Say what you want about the shortcomings of Robert Bruce Ford (and there is much to say), he tapped into something deep and real in his triumphant campaign to become mayor of Toronto.
People around the city, he rightly said, are fed up. Fed up with governments that tax and tax and seem to give little in return.
With his big win on Monday, Mr. Ford has been given a rare chance to bring about the change people so clearly desire. As he said in his victory speech, voters "want change and they want respect for their money. ... Together we will change the way the city is run."
But can he really deliver the big changes he promises? If so, he himself will have to change first. Before he ran for mayor, Mr. Ford was an isolated city councillor who often failed to understand the issues he was ranting about at city council. As a candidate, he ran on a series of simplistic slogans that say nothing about the real problems of a grown-up city. His plan to slash $2.8-billion from city spending without laying anyone off or cutting any city services does not come close to adding up.
The question now is whether he can raise his game and become something more than the angry, sputtering gadfly he often comes across as.
To do so, he will have to drop some of the us-versus-them attitude and reach out to allies in council and beyond. He will have to acknowledge that not all civil servants are coddled time servers. He will have to accept that the real problems of city hall finance go far beyond free Metropasses for councillors or the amount they pay the guy who waters the plants in City Hall.
This will be a challenge for Mr. Ford.
In a system where there are no political parties and his vote is only one among 45, a mayor can get things done only if he can persuade others to join his cause. Mr. Ford has shown none of those political skills. In all his years on council, he never made a real ally, not even among like-minded right-leaning councillors.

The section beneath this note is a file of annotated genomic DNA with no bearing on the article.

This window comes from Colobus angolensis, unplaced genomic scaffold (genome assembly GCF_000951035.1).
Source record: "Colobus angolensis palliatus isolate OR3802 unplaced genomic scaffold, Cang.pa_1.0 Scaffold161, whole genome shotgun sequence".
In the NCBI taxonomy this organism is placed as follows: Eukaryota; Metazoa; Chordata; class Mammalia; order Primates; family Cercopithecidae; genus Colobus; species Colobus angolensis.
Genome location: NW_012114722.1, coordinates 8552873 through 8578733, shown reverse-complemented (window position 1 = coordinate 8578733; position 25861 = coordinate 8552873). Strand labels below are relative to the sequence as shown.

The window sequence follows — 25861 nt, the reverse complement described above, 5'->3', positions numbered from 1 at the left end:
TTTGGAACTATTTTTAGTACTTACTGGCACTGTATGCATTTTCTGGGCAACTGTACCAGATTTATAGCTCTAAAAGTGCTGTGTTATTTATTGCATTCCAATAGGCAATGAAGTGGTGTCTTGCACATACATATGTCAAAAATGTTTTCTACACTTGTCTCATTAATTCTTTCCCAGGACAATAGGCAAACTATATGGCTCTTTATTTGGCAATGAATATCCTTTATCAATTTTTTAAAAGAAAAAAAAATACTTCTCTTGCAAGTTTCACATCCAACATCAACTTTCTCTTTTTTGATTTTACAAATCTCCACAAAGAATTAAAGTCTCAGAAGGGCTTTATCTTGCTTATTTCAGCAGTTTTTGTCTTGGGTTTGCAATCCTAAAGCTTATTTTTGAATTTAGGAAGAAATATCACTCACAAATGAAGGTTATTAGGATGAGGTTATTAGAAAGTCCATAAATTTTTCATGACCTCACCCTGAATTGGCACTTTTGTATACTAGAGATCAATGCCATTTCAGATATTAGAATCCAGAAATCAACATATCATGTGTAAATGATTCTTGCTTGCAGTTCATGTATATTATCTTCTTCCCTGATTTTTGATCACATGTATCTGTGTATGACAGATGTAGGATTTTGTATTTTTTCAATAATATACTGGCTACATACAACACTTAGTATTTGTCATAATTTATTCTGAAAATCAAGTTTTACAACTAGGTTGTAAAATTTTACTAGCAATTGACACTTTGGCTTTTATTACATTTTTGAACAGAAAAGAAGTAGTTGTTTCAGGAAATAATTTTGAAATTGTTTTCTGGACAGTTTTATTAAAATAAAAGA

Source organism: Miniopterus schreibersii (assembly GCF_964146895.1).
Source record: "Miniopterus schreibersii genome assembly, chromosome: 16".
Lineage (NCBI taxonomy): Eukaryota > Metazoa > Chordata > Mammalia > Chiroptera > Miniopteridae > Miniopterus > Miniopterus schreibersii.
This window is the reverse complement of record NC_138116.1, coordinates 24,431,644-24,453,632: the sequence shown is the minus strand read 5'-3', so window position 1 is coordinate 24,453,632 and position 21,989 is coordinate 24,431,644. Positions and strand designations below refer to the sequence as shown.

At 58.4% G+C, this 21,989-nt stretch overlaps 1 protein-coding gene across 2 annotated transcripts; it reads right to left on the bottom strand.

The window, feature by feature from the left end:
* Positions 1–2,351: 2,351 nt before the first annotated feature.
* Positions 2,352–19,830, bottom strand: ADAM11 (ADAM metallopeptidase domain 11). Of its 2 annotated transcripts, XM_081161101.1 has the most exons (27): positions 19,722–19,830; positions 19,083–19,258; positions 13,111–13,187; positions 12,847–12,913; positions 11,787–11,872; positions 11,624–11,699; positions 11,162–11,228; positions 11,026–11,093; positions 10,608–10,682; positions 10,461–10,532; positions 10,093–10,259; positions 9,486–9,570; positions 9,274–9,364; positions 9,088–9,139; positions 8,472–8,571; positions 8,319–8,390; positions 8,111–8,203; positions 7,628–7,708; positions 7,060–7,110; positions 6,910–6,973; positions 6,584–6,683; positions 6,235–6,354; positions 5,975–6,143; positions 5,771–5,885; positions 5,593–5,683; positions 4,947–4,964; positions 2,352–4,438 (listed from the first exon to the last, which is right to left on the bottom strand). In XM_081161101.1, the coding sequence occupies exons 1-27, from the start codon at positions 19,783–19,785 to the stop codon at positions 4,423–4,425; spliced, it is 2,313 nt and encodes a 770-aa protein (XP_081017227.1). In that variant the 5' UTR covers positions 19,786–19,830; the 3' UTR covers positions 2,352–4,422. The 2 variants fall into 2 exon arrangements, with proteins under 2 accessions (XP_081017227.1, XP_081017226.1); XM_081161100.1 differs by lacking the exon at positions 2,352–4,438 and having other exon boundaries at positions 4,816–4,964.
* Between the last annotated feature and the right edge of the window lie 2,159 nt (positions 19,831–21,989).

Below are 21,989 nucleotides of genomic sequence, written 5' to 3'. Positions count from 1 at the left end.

His grasp of the issues beyond "waste at city hall" is shallow. Asked about his environmental policy at a mayoral debate, he said that his father always told him to turn out the lights. As for development of the long-neglected waterfront, an aim of every mayor for years, he said: "The waterfront. We can't afford that." It is hard to imagine him representing Toronto to Canada and the world.
The good news is that some of the dumbest things he promises will be hard to achieve. Tearing up streetcar lines after the city has spent millions on new tracks and devoted more millions to new cars is probably a non-starter. So is cancelling the whole Transit City project of light rapid transit lines to the inner suburbs, a massive multibillion-dollar project that is mostly funded by Queen's Park, not the city.
The further good news - for taxpayers anyway - is that his big win, surprising in its scope, gives him the moral authority to do things like kill two unpopular taxes, on vehicle registration and land transfers. He also has a good chance of success with tougher stuff like ending the Fair Wage policy on union pay rates.
If he can change attitudes and improve basic services, he will win enormous credit. As a councillor, Mr. Ford made a point of personally returning phone calls from constituents - tens of thousands of them over the years, he claimed. In Etobicoke last weekend, I met a man, a Sikh immigrant to Toronto, who had called Mr. Ford about low water pressure at his house. Mr. Ford came over in person to take a look. He never forgot the gesture. In a city - indeed a country - where people are used to brusque, impersonal, tardy service from the agents of government, that stuff is pure political gold.
Though the vehicle voters have chosen to deliver it is questionable, the thirst for change is heartening. Every political system needs a kick from time to time. Just by beating the odds and winning election, Mr. Ford has delivered a big one. But ranting and raving is easy. Now he has to switch it up and do something entirely different. He has to become a mayor.